The gender story of Brexit

From under-representation of women to marginalisation of equality

Authored by: Roberta Guerrina , Annick Masselot

The Routledge Handbook of Gender and EU Politics

Print publication date:  March  2021
Online publication date:  March  2021

Print ISBN: 9781138485259
eBook ISBN: 9781351049955
Adobe ISBN:

10.4324/9781351049955-36

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Abstract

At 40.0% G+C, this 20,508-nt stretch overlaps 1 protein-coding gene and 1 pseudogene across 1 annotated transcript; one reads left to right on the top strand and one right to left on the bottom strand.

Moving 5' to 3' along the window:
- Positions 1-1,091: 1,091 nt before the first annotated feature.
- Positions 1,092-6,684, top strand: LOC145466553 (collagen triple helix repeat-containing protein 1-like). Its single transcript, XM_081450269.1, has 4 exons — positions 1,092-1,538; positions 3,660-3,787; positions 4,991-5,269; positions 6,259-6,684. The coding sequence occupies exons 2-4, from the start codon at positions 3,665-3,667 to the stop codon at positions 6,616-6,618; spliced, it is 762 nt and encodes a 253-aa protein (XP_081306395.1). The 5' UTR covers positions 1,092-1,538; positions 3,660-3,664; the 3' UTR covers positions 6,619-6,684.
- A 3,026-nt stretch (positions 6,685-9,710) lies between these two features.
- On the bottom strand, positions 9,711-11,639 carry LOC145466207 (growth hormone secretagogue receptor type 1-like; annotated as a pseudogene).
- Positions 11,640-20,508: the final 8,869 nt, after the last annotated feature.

The 2016 EU referendum in the United Kingdom (UK) represents a milestone in the history of the European Union (EU). When the British people were asked whether the UK should remain or leave the EU, they embarked on an unprecedented political process that has ramifications for the whole of Europe. The binary nature of the question posed in the referendum helped to oversimplify a complex relationship and opened new socio-political cleavages in the country. Technically the referendum was advisory and thus, not legally binding. The results pointed to a country divided: 51.9% of the votes were cast in favour of leaving the EU against 48.1%. But with a turnout of 72.2% the result provided strong political mandate to the government. Voting preferences highlighted significant cleavages based on class, educational background and age, with 71% of people aged between 18 and 24 voting to remain in the EU, compared with just 36% of people aged over 65. Differences also appeared in regional preferences: Northern Ireland (55.78%) and Scotland (62%) voted in favour of remaining in the EU. Although the data points towards a small gender gap, the nature and quality of public debates, both during the campaign and since the vote, have revealed an overarching blindness, and casual disregard, for gender and intersectional issues.

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